American Political Science Review

Research Article

Explaining Rape during Civil War: Cross-National Evidence (1980–2009)


Harvard University


Why do some armed groups commit massive wartime rape, whereas others never do? Using an original dataset, I describe the substantial variation in rape by armed actors during recent civil wars and test a series of competing causal explanations. I find evidence that the recruitment mechanism is associated with the occurrence of wartime rape. Specifically, the findings support an argument about wartime rape as a method of socialization, in which armed groups that recruit by force—through abduction or pressganging—use rape to create unit cohesion. State weakness and insurgent contraband funding are also associated with increased wartime rape by rebel groups. I examine observable implications of the argument in a brief case study of the Sierra Leone civil war. The results challenge common explanations for wartime rape, with important implications for scholars and policy makers.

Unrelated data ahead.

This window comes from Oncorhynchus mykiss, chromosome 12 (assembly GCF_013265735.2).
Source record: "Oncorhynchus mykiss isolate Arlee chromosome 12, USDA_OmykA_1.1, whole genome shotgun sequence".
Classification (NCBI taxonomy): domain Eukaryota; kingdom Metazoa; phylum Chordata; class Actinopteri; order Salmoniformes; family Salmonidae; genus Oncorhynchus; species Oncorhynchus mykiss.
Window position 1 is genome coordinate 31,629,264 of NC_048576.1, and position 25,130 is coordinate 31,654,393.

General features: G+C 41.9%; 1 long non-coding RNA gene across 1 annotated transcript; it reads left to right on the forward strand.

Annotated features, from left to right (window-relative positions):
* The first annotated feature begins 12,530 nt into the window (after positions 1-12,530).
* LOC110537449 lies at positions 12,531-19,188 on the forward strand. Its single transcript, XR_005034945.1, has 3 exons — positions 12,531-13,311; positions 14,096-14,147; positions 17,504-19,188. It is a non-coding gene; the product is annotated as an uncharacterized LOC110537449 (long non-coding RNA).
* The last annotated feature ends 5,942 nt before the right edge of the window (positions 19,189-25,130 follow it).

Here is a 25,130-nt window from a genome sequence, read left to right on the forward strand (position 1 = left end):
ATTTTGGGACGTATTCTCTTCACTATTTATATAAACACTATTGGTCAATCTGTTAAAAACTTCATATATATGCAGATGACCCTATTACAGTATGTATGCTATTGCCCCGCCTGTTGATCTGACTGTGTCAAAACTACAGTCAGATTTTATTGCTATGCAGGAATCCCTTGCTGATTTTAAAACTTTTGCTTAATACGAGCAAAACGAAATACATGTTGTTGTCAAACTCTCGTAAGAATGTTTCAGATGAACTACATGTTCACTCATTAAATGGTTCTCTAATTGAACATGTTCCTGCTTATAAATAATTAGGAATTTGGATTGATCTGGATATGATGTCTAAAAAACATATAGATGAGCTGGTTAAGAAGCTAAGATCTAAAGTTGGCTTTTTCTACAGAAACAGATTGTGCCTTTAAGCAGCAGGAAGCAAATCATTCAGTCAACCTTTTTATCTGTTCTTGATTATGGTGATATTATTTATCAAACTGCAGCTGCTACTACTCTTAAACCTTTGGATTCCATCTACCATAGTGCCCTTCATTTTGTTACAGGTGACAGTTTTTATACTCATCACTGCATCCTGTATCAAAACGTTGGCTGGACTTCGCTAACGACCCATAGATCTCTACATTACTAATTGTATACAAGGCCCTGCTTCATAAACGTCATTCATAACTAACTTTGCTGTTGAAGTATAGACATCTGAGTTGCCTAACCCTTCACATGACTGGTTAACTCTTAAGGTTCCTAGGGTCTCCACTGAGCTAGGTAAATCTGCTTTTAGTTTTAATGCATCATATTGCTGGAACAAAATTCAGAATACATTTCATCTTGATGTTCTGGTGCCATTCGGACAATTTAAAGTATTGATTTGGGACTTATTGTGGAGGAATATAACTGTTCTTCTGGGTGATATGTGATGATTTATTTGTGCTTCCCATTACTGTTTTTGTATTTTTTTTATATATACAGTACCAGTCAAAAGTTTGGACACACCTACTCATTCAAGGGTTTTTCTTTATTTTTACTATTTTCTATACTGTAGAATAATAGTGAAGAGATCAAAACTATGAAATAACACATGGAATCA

Thanks to Brooke Ackerly, Claire Adida, Michael Barnett, Martha Crenshaw, Luke Condra, Jesse Driscoll, James Fearon, Jonathan Forney, Scott Gates, Amelia Hoover Green, Mackenzie Israel-Trummel, Oliver Kaplan, Ronald Krebs, Bethany Lacina, Michele Leiby, Andrew Mack, Yotam Margalit, Rose McDermott, Scott Sagan, Kenneth Schultz, Jacob Shapiro, Ryan Sheely, Kathryn Sikkink, Alberto Simpser, Paul Staniland, Stephen Walt, Jessica Weeks, Jeremy Weinstein, Elisabeth Wood, anonymous reviewers, the APSR editors, and numerous seminar participants for helpful comments on various stages of this project. Thanks also to Dan Bacon, Emma Welch, Sean Fahnhorst, Matthew Stenberg, and Matthew Valerius for excellent research assistance. I gratefully acknowledge funding support from the National Science Foundation (SES-0720440), the United States Institute of Peace, the Center for International Security and Cooperation and the Clayman Institute for Gender Research at Stanford University, and the Humphrey School of Public Affairs at the University of Minnesota. This study received Human Subjects approval from the Stanford University Institutional Review Board.